I've been reading the amazing Hunger Games trilogy by Suzanne Collins recently. It is for my PhD research, but I like to think that I would read it anyway. Collins has stated in interviews that she was inspired to write it after flicking between a reality TV show and the Iraq war on TV, and it has certainly made me think a lot about media control, totalitarian states and our seeming preoccupation with undeserved celebrity status.

This brings me to the purpose of this blog. I have found myself defending the subject of my research to fellow academics on a couple of occasions recently. There are those who don't see the relevance or importance of literature research at all. The PhD student who expressed this point in an extremely, let's say, robust fashion (not from my University, I hasten to add!) is a scientist. He seemed to value only empirical research, and really couldn't see the contribution to knowledge that my PhD can make.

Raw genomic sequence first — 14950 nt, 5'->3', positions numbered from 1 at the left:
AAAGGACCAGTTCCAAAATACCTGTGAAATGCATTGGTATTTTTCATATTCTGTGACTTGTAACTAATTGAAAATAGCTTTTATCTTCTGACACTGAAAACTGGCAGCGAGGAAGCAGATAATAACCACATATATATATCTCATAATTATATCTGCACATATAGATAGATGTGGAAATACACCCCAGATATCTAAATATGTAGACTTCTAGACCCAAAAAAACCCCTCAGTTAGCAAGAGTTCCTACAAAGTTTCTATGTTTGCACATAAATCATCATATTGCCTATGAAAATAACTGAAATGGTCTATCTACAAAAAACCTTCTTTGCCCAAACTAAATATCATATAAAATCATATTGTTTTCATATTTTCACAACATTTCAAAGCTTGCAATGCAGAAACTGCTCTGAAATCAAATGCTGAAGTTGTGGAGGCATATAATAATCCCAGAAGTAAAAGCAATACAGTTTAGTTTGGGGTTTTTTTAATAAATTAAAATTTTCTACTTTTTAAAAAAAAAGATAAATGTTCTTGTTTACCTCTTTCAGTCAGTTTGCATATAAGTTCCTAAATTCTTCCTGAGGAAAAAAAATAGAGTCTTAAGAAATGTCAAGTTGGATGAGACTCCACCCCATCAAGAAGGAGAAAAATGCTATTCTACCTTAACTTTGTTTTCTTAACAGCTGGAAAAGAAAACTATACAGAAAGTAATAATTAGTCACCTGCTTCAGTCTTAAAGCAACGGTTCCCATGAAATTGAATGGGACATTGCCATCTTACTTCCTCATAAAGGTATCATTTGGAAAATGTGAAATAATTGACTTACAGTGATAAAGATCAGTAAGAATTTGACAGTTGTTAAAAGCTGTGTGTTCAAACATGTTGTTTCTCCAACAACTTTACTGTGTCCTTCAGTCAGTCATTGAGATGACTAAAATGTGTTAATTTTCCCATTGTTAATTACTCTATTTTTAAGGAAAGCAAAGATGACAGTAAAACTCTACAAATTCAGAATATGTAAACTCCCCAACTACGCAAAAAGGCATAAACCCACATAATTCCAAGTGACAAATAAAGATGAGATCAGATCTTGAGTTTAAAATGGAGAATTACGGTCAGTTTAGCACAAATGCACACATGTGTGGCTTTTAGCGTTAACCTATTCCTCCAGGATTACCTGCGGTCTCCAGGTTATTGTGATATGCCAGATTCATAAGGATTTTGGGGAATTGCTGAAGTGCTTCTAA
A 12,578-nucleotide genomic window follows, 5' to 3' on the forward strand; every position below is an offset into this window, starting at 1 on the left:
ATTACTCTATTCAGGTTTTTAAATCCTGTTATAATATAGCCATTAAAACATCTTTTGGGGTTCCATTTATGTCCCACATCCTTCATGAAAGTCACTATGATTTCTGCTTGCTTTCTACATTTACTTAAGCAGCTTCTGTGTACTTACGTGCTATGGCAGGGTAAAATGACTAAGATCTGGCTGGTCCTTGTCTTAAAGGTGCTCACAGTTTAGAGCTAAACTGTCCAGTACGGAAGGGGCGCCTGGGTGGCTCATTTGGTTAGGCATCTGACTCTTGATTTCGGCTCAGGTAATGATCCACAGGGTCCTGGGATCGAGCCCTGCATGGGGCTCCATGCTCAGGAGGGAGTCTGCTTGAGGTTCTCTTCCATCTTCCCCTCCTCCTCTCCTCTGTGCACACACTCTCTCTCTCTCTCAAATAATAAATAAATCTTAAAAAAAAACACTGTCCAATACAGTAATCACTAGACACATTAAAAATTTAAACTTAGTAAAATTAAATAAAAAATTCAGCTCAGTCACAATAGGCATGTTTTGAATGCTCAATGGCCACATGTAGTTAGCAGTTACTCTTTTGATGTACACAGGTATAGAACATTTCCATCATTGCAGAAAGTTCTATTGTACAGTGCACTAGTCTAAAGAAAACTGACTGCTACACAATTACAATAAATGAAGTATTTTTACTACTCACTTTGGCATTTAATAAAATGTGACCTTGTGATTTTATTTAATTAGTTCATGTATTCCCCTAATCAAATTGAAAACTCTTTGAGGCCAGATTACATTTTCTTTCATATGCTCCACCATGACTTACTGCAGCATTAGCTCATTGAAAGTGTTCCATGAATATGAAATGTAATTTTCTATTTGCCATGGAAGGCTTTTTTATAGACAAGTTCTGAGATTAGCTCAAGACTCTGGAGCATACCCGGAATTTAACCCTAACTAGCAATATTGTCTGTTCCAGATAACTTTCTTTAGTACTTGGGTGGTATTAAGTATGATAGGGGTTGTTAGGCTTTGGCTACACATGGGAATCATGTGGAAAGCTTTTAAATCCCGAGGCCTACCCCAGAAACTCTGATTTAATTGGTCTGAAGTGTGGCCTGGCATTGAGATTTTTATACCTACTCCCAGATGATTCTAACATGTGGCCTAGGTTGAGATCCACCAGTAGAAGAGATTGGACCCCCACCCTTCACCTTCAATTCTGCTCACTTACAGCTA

What I find more odd is the attitude of some fellow literature researchers. Children's literature does not seem to be valued in the way that literature for adults is. Even some literature researchers have expected me to be looking at the literature from a purely utilitarian perspective, in order to teach children to read, or as a tool for developing their social values. Some expected me to be looking at "classic" children's literature. Interestingly, even some cultural studies colleagues (who one might expect to be more open minded since their areas of academic interest are frequently dismissed as ephemera) found it difficult to understand my preoccupation with fantasy literature and with texts aimed at 10-16 year olds.

I will blog about novels that particularly interest me. I hope to interact with fellow fantasy fans, and am always interested in recommendations!